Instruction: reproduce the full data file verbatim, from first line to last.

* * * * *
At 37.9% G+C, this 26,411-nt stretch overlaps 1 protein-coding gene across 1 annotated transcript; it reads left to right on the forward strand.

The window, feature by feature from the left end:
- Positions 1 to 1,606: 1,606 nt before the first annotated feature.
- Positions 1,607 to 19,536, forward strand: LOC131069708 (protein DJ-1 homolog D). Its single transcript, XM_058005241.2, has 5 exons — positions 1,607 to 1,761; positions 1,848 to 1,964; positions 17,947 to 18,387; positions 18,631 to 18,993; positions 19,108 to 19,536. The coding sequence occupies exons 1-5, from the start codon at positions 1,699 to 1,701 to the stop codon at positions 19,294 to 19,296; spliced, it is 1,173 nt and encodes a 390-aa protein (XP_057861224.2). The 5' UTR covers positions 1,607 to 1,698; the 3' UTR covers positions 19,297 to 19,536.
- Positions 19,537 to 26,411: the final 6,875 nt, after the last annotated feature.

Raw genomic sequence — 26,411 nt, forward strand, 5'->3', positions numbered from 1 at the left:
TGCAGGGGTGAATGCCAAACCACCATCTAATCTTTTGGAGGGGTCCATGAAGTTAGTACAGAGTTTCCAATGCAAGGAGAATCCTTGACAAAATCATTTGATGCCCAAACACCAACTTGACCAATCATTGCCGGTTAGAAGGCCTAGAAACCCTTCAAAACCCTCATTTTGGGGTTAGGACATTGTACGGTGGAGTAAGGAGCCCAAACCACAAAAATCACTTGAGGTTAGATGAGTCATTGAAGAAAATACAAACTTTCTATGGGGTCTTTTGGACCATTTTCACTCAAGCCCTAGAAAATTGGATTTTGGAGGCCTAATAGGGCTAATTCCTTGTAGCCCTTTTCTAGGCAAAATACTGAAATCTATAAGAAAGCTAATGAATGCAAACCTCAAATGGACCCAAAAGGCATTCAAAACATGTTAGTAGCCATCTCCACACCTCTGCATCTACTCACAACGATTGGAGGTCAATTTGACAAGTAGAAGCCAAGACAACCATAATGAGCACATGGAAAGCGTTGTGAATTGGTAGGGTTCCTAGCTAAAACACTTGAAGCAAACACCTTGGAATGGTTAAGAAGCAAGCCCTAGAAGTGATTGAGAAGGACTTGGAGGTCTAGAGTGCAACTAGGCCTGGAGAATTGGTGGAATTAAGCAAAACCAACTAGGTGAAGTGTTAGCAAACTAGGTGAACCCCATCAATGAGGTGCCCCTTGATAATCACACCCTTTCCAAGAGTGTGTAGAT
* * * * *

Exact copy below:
At 37.9% G+C, this 26,411-nt stretch overlaps 1 protein-coding gene across 1 annotated transcript; it reads left to right on the forward strand.

The window, feature by feature from the left end:
- Positions 1 to 1,606: 1,606 nt before the first annotated feature.
- Positions 1,607 to 19,536, forward strand: LOC131069708 (protein DJ-1 homolog D). Its single transcript, XM_058005241.2, has 5 exons — positions 1,607 to 1,761; positions 1,848 to 1,964; positions 17,947 to 18,387; positions 18,631 to 18,993; positions 19,108 to 19,536. The coding sequence occupies exons 1-5, from the start codon at positions 1,699 to 1,701 to the stop codon at positions 19,294 to 19,296; spliced, it is 1,173 nt and encodes a 390-aa protein (XP_057861224.2). The 5' UTR covers positions 1,607 to 1,698; the 3' UTR covers positions 19,297 to 19,536.
- Positions 19,537 to 26,411: the final 6,875 nt, after the last annotated feature.

Raw genomic sequence — 26,411 nt, forward strand, 5'->3', positions numbered from 1 at the left:
TGCAGGGGTGAATGCCAAACCACCATCTAATCTTTTGGAGGGGTCCATGAAGTTAGTACAGAGTTTCCAATGCAAGGAGAATCCTTGACAAAATCATTTGATGCCCAAACACCAACTTGACCAATCATTGCCGGTTAGAAGGCCTAGAAACCCTTCAAAACCCTCATTTTGGGGTTAGGACATTGTACGGTGGAGTAAGGAGCCCAAACCACAAAAATCACTTGAGGTTAGATGAGTCATTGAAGAAAATACAAACTTTCTATGGGGTCTTTTGGACCATTTTCACTCAAGCCCTAGAAAATTGGATTTTGGAGGCCTAATAGGGCTAATTCCTTGTAGCCCTTTTCTAGGCAAAATACTGAAATCTATAAGAAAGCTAATGAATGCAAACCTCAAATGGACCCAAAAGGCATTCAAAACATGTTAGTAGCCATCTCCACACCTCTGCATCTACTCACAACGATTGGAGGTCAATTTGACAAGTAGAAGCCAAGACAACCATAATGAGCACATGGAAAGCGTTGTGAATTGGTAGGGTTCCTAGCTAAAACACTTGAAGCAAACACCTTGGAATGGTTAAGAAGCAAGCCCTAGAAGTGATTGAGAAGGACTTGGAGGTCTAGAGTGCAACTAGGCCTGGAGAATTGGTGGAATTAAGCAAAACCAACTAGGTGAAGTGTTAGCAAACTAGGTGAACCCCATCAATGAGGTGCCCCTTGATAATCACACCCTTTCCAAGAGTGTGTAGAT